Downward slide: Visitation declines as national park rates climb

National park fees may be going up, but visitor numbers are steadily sagging, causing park officials to scratch their heads and Fee Demo opponents to point their fingers.

According to the National Park Service, between 2000 and 2006, park visitation dropped nationally nearly 5 percent, from 286 million to 273 million. The numbers bottomed out at 266 million in 2003 before rebounding to 277 million in ’04 and settling at the current level of 273 million in ’05.

Four Corners numbers tell a similar story, but Kitty Benzar of the Western Slope No Fee Coalition says it’s a downward slide that actually began in 1997 – the first year that fees were introduced to many national sites. According to Park Service numbers, between 1997 and 2006, the following parks experienced these percentage drops in visitation: Mesa Verde, 11 percent; Chaco Canyon,

67 percent; Natural Bridges, 36 percent; Arches, 3 percent; Canyonlands, 9 percent; and Black Canyon of the Gunnison, 24 percent.

According to Benzar, the reason for the decline is obvious. “Park Service numbers are down about 5 percent since Fee Demo came in, to me, it’s a no-brainer,” she said. “The parks have gotten greedy.” In the Four Corners area, she said this drop has resulted in a loss of 1.2 million visitors, with a commensurate drop in local revenues.

However, Park Service officials say the problem is not so black and white. “There are half a dozen reasons on why we are seeing a decline,” said David Barna, National Parks Service spokesman. “It’s not just fees. I just don’t think anyone has a real handle on why.”

He said the biggest drop occurred in the wake of Sept, 11, 2001, which put a damper not only on domestic travel, but

international travel to the United States as well. “A lot of people just didn’t want to fly,” he said. The ensuing recession and increasing gas prices also helped make travel by car less appealing, further dropping American visits. Abroad, he said unfavorable exchange rates or opposition to the U.S. War in Iraq also could have kept international travelers away.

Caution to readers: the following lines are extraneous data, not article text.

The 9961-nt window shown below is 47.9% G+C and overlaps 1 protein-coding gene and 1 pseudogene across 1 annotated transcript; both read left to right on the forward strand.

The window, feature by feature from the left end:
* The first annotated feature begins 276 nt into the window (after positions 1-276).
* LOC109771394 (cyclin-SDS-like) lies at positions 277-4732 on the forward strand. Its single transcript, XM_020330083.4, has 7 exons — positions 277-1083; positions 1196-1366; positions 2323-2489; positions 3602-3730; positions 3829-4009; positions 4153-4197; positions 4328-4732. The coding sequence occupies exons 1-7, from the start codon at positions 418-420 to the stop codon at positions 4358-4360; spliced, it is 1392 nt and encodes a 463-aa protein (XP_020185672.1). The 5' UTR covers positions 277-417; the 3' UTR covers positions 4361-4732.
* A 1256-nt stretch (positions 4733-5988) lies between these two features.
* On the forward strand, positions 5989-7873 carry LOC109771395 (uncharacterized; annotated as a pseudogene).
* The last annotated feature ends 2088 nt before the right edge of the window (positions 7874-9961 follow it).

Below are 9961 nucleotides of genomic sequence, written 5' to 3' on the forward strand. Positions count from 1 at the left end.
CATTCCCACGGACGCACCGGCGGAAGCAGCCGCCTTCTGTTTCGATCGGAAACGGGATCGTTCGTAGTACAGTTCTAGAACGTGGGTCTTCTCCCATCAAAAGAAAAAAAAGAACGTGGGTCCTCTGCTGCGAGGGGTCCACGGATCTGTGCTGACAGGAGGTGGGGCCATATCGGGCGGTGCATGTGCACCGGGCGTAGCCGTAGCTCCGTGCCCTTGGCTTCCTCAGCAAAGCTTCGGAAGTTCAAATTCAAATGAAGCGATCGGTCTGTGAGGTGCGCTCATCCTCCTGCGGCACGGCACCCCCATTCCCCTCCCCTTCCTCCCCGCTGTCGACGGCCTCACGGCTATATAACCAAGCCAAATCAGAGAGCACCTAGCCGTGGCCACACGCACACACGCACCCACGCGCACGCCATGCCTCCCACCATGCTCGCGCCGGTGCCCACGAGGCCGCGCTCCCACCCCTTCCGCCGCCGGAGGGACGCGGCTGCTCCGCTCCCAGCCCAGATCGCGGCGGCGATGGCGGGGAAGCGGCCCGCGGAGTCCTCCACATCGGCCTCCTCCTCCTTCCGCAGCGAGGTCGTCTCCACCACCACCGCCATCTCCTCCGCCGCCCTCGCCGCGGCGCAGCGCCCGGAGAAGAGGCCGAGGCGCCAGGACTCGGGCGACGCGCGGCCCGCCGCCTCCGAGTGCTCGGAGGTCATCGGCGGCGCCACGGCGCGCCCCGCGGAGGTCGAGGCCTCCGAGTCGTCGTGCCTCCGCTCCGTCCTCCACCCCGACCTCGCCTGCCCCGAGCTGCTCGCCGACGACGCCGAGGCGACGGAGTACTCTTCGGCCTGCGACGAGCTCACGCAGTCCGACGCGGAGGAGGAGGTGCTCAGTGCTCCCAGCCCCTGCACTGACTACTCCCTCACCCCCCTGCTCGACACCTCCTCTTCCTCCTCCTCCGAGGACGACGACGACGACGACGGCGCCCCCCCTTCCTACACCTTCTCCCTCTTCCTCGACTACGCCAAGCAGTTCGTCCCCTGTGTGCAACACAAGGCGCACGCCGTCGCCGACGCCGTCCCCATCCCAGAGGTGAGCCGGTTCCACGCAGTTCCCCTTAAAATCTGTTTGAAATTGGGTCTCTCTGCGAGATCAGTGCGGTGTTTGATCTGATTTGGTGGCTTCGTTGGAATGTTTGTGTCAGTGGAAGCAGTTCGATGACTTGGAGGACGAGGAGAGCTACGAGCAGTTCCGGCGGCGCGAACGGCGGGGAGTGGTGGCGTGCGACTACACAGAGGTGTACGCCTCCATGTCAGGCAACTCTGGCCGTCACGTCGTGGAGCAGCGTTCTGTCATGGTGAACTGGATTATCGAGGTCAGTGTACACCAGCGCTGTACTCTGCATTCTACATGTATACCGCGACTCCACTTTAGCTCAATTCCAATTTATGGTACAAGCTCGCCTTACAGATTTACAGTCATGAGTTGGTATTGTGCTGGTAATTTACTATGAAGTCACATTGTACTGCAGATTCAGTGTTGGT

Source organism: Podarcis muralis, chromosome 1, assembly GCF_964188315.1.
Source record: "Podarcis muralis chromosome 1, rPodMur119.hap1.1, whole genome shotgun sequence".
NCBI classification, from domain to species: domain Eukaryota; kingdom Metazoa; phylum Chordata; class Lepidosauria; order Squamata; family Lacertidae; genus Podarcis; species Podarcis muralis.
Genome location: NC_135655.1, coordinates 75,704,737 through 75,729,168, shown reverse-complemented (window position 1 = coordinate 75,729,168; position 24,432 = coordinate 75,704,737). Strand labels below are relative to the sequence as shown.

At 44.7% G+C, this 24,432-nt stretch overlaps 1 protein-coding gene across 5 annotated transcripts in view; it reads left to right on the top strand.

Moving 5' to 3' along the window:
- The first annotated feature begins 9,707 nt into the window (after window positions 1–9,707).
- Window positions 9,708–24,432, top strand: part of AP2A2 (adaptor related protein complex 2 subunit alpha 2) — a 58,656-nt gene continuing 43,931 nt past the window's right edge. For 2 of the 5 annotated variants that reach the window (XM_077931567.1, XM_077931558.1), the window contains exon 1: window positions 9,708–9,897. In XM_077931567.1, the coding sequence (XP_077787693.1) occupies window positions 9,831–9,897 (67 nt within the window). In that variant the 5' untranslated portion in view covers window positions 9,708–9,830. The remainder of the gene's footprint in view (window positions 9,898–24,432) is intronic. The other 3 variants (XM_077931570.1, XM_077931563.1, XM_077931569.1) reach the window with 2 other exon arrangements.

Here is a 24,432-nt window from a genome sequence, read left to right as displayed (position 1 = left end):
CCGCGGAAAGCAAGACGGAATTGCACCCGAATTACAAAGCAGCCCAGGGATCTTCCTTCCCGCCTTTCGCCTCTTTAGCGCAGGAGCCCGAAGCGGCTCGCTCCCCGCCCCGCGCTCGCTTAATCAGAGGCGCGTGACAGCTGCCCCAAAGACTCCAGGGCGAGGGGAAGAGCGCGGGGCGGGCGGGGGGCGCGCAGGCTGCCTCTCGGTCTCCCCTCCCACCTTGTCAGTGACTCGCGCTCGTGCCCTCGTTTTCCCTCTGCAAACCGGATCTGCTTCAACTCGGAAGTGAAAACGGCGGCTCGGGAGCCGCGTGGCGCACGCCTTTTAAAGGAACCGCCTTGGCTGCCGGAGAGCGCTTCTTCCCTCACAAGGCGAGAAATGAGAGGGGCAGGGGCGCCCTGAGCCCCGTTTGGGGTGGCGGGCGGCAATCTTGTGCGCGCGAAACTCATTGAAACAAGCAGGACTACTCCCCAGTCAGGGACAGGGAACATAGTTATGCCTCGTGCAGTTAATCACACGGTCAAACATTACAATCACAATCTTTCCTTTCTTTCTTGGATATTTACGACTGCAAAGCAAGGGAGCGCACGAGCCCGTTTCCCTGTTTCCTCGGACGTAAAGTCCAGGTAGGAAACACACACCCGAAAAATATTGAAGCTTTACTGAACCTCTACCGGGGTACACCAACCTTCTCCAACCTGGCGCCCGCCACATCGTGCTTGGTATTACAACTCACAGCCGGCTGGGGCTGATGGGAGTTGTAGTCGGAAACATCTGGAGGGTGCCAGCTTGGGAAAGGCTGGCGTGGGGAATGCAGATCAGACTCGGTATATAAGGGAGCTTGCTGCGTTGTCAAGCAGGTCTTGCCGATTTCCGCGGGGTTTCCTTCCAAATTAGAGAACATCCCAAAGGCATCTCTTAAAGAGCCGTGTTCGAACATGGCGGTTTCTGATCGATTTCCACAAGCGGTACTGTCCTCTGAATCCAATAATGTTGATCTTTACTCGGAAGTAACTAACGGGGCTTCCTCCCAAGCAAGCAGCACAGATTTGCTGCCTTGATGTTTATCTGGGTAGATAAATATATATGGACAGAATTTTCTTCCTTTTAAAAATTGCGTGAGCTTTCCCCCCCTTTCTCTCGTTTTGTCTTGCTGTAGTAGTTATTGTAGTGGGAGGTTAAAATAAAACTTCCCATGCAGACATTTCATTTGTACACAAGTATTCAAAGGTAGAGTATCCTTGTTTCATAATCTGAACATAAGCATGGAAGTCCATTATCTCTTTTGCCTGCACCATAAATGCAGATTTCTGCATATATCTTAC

However, Barna also pointed to a more troubling possibility – that with modern technology and the advancement of the computer age, kids today aren’t as interested in the outdoors. Barna said a recent book, Last Child in the Woods, talks about this developing trend. “Basically, kids today play inside at the computer and are losing touch with nature,” he said.

He also said that with busier work schedules, people aren’t able to travel as far to recreate. He points to a silver lining in the dilemma: an increase in visitation

to parks located close to large population centers, such as the East Coast’s Shenandoah and Gettysburg sites. “We become so busy that we don’t take those long vacations. It makes it hard on those rural areas,” he said.

But one rural area bucking the trend is Hovenweep National Monument, near Dove Creek. In the period between 1997 and 2006, Hovenweep experienced an increase in visitors of 8 percent.

Natural Bridges superintendent Coralee Hays, who oversees Hovenweep, said the increase can be attributed to several factors, including a new, third, paved access road to the site; overflow visitors when Mesa Verde is closed because of fires; as well as increased publicity, including recent underwriting on National Public Radio. “People are just discovering that it’s more accessible than they thought,” she said.

– Missy Votel